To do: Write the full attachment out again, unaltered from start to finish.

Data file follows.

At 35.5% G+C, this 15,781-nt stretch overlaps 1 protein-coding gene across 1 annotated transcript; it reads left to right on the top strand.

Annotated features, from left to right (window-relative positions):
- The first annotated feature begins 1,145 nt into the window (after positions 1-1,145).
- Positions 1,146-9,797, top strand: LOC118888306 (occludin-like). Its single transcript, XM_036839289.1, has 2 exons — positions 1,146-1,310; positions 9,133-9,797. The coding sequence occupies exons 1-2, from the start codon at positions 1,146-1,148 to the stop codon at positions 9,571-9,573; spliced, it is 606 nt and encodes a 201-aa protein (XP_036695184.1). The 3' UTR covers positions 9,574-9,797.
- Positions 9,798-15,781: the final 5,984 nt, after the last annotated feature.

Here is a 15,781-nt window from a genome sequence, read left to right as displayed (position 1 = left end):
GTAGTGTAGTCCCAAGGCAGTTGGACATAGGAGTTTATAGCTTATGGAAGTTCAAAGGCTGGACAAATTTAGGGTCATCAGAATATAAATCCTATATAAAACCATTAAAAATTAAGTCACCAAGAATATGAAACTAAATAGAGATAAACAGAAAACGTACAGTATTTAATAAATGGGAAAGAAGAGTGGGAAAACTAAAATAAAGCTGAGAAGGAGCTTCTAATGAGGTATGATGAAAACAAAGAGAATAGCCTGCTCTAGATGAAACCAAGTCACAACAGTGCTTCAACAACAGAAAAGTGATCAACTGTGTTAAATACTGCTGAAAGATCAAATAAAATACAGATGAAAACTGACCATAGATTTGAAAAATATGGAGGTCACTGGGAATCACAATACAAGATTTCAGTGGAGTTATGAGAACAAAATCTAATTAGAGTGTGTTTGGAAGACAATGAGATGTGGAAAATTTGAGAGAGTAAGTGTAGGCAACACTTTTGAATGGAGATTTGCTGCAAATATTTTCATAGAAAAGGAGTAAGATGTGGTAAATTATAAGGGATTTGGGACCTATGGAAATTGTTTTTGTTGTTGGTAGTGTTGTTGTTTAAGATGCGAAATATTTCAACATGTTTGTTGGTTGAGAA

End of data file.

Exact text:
At 35.5% G+C, this 15,781-nt stretch overlaps 1 protein-coding gene across 1 annotated transcript; it reads left to right on the top strand.

Annotated features, from left to right (window-relative positions):
- The first annotated feature begins 1,145 nt into the window (after positions 1-1,145).
- Positions 1,146-9,797, top strand: LOC118888306 (occludin-like). Its single transcript, XM_036839289.1, has 2 exons — positions 1,146-1,310; positions 9,133-9,797. The coding sequence occupies exons 1-2, from the start codon at positions 1,146-1,148 to the stop codon at positions 9,571-9,573; spliced, it is 606 nt and encodes a 201-aa protein (XP_036695184.1). The 3' UTR covers positions 9,574-9,797.
- Positions 9,798-15,781: the final 5,984 nt, after the last annotated feature.

Here is a 15,781-nt window from a genome sequence, read left to right as displayed (position 1 = left end):
GTAGTGTAGTCCCAAGGCAGTTGGACATAGGAGTTTATAGCTTATGGAAGTTCAAAGGCTGGACAAATTTAGGGTCATCAGAATATAAATCCTATATAAAACCATTAAAAATTAAGTCACCAAGAATATGAAACTAAATAGAGATAAACAGAAAACGTACAGTATTTAATAAATGGGAAAGAAGAGTGGGAAAACTAAAATAAAGCTGAGAAGGAGCTTCTAATGAGGTATGATGAAAACAAAGAGAATAGCCTGCTCTAGATGAAACCAAGTCACAACAGTGCTTCAACAACAGAAAAGTGATCAACTGTGTTAAATACTGCTGAAAGATCAAATAAAATACAGATGAAAACTGACCATAGATTTGAAAAATATGGAGGTCACTGGGAATCACAATACAAGATTTCAGTGGAGTTATGAGAACAAAATCTAATTAGAGTGTGTTTGGAAGACAATGAGATGTGGAAAATTTGAGAGAGTAAGTGTAGGCAACACTTTTGAATGGAGATTTGCTGCAAATATTTTCATAGAAAAGGAGTAAGATGTGGTAAATTATAAGGGATTTGGGACCTATGGAAATTGTTTTTGTTGTTGGTAGTGTTGTTGTTTAAGATGCGAAATATTTCAACATGTTTGTTGGTTGAGAA